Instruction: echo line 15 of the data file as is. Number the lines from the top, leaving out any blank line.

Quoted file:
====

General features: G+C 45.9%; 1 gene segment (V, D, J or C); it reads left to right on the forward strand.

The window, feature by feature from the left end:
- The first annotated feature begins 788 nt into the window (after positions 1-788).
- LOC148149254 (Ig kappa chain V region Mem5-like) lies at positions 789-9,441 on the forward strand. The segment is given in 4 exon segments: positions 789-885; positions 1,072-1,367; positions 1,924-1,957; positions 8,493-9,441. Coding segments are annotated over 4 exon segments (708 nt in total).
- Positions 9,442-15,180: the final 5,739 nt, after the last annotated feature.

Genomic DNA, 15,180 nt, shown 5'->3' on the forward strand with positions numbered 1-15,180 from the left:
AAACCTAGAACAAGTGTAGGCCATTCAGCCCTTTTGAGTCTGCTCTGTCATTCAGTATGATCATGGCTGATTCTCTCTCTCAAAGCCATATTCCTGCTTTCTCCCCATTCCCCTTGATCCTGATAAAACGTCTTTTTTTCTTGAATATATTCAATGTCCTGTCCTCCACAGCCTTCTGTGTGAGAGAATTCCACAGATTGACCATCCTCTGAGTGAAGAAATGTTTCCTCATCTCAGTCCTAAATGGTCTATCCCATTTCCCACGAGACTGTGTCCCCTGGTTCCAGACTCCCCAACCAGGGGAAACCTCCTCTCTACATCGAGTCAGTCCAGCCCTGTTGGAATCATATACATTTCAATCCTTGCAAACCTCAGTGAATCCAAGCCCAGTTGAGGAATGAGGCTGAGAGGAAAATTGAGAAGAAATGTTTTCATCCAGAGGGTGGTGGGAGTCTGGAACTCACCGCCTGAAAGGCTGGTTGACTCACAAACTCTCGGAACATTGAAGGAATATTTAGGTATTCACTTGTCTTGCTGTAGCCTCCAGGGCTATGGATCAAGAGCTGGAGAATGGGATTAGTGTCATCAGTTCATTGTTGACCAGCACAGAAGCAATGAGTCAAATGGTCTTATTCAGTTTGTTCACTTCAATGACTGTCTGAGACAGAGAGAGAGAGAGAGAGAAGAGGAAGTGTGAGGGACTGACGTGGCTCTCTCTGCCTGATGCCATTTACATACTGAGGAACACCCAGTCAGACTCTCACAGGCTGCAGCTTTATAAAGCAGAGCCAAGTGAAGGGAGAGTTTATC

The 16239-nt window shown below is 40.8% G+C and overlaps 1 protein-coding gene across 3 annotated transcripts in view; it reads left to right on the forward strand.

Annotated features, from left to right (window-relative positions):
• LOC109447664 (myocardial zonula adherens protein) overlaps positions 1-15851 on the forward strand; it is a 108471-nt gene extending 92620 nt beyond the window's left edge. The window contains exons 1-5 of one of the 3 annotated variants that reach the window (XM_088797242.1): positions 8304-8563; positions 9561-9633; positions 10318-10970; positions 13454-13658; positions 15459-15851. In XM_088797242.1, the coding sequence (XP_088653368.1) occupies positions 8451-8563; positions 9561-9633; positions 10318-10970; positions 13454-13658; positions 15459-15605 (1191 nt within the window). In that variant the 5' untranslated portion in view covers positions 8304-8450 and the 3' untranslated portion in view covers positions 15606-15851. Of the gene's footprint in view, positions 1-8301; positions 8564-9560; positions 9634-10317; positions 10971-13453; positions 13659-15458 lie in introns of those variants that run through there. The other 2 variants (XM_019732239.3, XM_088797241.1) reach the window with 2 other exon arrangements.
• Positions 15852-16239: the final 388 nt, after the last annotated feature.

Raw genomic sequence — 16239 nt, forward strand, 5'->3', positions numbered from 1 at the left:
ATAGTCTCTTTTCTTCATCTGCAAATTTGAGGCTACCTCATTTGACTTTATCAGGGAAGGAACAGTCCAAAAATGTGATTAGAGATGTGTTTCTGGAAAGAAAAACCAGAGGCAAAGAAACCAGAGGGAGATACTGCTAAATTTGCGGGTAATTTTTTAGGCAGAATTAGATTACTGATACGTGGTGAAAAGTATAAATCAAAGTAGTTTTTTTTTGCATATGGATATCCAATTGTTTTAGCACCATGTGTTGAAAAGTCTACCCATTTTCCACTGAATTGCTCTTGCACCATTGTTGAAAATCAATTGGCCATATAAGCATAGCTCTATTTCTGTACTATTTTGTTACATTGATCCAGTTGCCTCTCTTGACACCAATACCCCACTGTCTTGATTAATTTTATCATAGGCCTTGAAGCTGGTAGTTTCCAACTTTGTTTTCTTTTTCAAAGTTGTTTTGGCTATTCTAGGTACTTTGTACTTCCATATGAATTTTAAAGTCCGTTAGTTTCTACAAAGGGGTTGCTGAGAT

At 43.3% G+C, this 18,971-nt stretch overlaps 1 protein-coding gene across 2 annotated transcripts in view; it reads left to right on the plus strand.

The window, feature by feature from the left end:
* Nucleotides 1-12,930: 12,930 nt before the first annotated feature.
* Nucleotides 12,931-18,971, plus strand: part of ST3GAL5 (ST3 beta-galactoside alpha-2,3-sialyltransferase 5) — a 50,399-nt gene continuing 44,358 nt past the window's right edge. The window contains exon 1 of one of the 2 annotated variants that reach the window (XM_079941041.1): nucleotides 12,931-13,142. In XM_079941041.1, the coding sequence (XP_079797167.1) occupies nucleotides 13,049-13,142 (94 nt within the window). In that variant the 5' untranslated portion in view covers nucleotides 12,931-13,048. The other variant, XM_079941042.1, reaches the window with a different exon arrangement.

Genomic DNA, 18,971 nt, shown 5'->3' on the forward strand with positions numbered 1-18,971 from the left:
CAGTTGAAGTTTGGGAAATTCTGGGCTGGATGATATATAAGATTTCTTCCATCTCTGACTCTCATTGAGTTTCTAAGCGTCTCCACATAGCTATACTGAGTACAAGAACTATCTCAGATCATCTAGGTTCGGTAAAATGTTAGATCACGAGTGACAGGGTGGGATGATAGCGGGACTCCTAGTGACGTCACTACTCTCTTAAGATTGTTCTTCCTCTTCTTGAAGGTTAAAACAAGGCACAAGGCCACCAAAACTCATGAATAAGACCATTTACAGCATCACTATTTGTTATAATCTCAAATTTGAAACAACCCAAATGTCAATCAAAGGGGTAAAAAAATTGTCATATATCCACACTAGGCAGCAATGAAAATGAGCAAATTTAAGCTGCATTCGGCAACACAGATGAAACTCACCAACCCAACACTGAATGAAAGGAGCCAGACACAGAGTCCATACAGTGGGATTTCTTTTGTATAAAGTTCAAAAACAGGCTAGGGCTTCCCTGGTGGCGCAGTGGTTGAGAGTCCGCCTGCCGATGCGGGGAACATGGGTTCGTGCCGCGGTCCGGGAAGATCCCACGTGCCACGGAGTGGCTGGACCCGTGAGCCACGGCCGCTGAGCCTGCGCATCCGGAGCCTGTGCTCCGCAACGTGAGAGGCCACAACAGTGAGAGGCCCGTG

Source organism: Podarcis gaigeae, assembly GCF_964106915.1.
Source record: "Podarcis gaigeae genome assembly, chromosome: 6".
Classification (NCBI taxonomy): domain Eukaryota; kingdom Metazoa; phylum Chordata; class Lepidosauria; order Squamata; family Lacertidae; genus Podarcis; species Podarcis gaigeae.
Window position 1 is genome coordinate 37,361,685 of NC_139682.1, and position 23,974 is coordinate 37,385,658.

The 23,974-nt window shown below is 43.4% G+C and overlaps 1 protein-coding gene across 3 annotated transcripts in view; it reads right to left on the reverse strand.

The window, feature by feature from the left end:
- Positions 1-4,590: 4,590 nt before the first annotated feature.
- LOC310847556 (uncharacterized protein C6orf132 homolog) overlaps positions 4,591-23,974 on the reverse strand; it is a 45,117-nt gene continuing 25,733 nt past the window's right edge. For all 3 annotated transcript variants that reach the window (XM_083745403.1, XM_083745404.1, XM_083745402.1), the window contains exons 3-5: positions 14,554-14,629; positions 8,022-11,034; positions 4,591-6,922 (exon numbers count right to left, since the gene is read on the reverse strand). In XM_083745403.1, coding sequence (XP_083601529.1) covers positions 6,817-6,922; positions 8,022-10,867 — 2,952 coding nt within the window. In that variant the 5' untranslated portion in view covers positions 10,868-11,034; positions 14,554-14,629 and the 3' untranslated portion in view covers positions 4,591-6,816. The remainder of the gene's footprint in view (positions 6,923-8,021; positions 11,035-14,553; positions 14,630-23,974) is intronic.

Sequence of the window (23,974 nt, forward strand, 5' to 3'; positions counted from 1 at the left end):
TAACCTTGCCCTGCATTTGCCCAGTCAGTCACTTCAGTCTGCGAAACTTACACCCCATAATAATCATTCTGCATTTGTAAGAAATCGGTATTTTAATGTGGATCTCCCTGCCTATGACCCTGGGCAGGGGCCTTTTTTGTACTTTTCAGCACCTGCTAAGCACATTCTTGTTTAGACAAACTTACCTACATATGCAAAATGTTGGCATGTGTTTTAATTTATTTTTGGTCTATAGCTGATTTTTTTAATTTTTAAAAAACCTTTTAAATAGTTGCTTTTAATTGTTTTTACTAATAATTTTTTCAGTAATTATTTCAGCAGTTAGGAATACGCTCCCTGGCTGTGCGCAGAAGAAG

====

The window, feature by feature from the left end: